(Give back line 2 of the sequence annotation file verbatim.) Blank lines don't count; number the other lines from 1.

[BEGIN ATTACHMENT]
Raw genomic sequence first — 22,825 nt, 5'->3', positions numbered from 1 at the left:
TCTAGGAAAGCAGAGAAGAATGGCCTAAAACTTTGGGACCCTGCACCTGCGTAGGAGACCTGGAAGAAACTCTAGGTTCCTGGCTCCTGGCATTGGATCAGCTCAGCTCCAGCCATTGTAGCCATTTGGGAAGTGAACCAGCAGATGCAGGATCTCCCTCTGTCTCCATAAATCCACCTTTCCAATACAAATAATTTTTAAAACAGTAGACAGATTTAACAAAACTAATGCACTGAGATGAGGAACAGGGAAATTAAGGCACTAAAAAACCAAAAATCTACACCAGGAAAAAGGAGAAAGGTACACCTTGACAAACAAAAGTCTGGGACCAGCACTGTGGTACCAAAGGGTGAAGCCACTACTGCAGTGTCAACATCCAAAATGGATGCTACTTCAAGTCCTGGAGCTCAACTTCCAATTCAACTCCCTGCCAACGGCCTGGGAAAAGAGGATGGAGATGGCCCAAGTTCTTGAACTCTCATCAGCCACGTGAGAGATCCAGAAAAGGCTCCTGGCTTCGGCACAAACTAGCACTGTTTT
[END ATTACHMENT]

TCTAGGAAAGCAGAGAAGAATGGCCTAAAACTTTGGGACCCTGCACCTGCGTAGGAGACCTGGAAGAAACTCTAGGTTCCTGGCTCCTGGCATTGGATCAGCTCAGCTCCAGCCATTGTAGCCATTTGGGAAGTGAACCAGCAGATGCAGGATCTCCCTCTGTCTCCATAAATCCACCTTTCCAATACAAATAATTTTTAAAACAGTAGACAGATTTAACAAAACTAATGCACTGAGATGAGGAACAGGGAAATTAAGGCACTAAAAAACCAAAAATCTACACCAGGAAAAAGGAGAAAGGTACACCTTGACAAACAAAAGTCTGGGACCAGCACTGTGGTACCAAAGGGTGAAGCCACTACTGCAGTGTCAACATCCAAAATGGATGCTACTTCAAGTCCTGGAGCTCAACTTCCAATTCAACTCCCTGCCAACGGCCTGGGAAAAGAGGATGGAGATGGCCCAAGTTCTTGAACTCTCATCAGCCACGTGAGAGATCCAGAAAAGGCTCCTGGCTTCGGCACAAACTAGCACTGTTTT